The U.S. Supreme Court will hear argument in McCutcheon v. FEC, a major challenge to federal campaign-finance laws, tomorrow. Some critics are already gloomily comparing McCutcheon to the Supreme Court’s controversial 2010 ruling in Citizens United v. FEC, which freed corporations and unions to spend money on political speech.
These critics are right about one thing: McCutcheon is a big deal, and possibly a bigger deal than Citizens United. But that’s cause for celebration, not despair.
First some background. Shaun McCutcheon is an Alabama resident who in 2012 wanted to make political contributions of $1,776 to 27 Republican candidates for federal office. Individually, each of these contributions was perfectly legal and well below the $2,600 maximum. But if Mr. McCutcheon had gone forward with his plan, he would have violated a little-known provision of federal law that limits the total amount of political contributions that any one person may give to candidates, currently set at $48,600.
These “aggregate” limits make little sense. If Shaun McCutcheon is allowed to make 18 contributions of $2,600 to federal candidates, there is no good reason why a 19th contribution should be illegal. Most states do not have these kinds of aggregate limits, and there is no evidence that states without such limits are more corrupt or less well-governed than those that do.
Nevertheless, campaign-finance proponents are freaking out about McCutcheon. Bear in mind, these are the same people who breathlessly predicted the death of democracy following the Supreme Court’s 2010 ruling in Citizens United, predictions that turned out to be wrong.
To be sure, Citizens United resulted in a big increase in political spending. But what the critics ignore is what happened next: Democrats, despite being massively outspent by Republican groups, held on to the presidency and the Senate, and actually picked up seats in the House. What this teaches us is that no matter how much is spent on political campaigns, electoral results remain firmly in the hands of voters.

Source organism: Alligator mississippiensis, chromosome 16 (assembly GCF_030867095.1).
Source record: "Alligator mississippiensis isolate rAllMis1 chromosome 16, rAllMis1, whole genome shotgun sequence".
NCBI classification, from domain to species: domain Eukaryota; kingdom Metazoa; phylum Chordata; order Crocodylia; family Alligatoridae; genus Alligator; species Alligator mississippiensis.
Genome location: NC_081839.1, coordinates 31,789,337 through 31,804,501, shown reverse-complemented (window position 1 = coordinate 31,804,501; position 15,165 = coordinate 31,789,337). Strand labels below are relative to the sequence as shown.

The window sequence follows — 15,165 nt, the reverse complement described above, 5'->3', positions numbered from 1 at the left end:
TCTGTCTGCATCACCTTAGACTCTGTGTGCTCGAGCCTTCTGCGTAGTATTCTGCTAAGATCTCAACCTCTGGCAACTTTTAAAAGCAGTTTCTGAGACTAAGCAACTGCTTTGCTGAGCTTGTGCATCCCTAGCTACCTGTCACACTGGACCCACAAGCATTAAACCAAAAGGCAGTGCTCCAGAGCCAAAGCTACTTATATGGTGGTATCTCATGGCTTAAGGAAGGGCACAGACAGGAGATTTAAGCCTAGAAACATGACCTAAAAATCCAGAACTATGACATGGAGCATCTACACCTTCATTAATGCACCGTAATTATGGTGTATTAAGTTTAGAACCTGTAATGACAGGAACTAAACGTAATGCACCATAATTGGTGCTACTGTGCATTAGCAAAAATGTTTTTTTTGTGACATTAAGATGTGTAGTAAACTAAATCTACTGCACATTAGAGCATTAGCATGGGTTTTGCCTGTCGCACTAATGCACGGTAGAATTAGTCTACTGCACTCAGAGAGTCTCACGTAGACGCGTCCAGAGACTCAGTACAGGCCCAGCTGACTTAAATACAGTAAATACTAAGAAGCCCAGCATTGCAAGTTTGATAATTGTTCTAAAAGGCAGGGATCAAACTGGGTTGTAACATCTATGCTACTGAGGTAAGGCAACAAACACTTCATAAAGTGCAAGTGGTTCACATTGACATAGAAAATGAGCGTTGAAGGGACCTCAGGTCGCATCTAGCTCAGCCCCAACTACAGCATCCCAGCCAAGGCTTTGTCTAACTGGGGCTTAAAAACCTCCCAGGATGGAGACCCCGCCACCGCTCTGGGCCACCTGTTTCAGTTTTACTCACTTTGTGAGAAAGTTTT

That said, it will be a big deal if the Supreme Court gets rid of aggregate contribution limits. That’s because, since 1976, the Supreme Court has applied different constitutional tests to limits on political expenditures, which are generally struck down, and limits on political contributions, which are generally upheld.
McCutcheon could weaken this distinction or even eliminate it entirely. If it does, individual contribution limits — like the current $2,600 limit for federal elections contributions — could be held unconstitutional in a future case. That would essentially spell the end of campaign-finance regulation at both the federal and state level.
So why is this cause for celebration? There are at least four reasons.
First, and most fundamental, we should feel glad whenever courts stand up for First Amendment rights. Political contributions are an important and venerable form of peaceful political association. Striking down contribution limits would simply be a properly engaged court fulfilling its highest duty.
Second, ending contribution limits would likely improve the tone of our political debate. One of the reasons uper PACs and 501(c)(4) organizations run such nasty ads is because contribution limits prohibit them from coordinating their message with more temperate candidates and political parties.
Third, ending contribution limits would make it easier for new voices to enter the political debate. Contribution limits fall hardest on political outsiders who lack an established fundraising base. Getting rid of contribution limits would mean that third-party candidates would have an easier time raising the money necessary to run competitive races.
Fourth, ending contribution limits makes sense because they don’t work. After more than three decades of federal campaign-finance restrictions, our government is as dysfunctional as it has ever been, and public trust in government is mired at historic lows.
So is McCutcheon v. FEC the next Citizens United? No. With any luck, it will be even better.
— Paul Sherman is an attorney at the Institute for Justice, which filed a friend-of-the-court brief in McCutcheon v. FEC.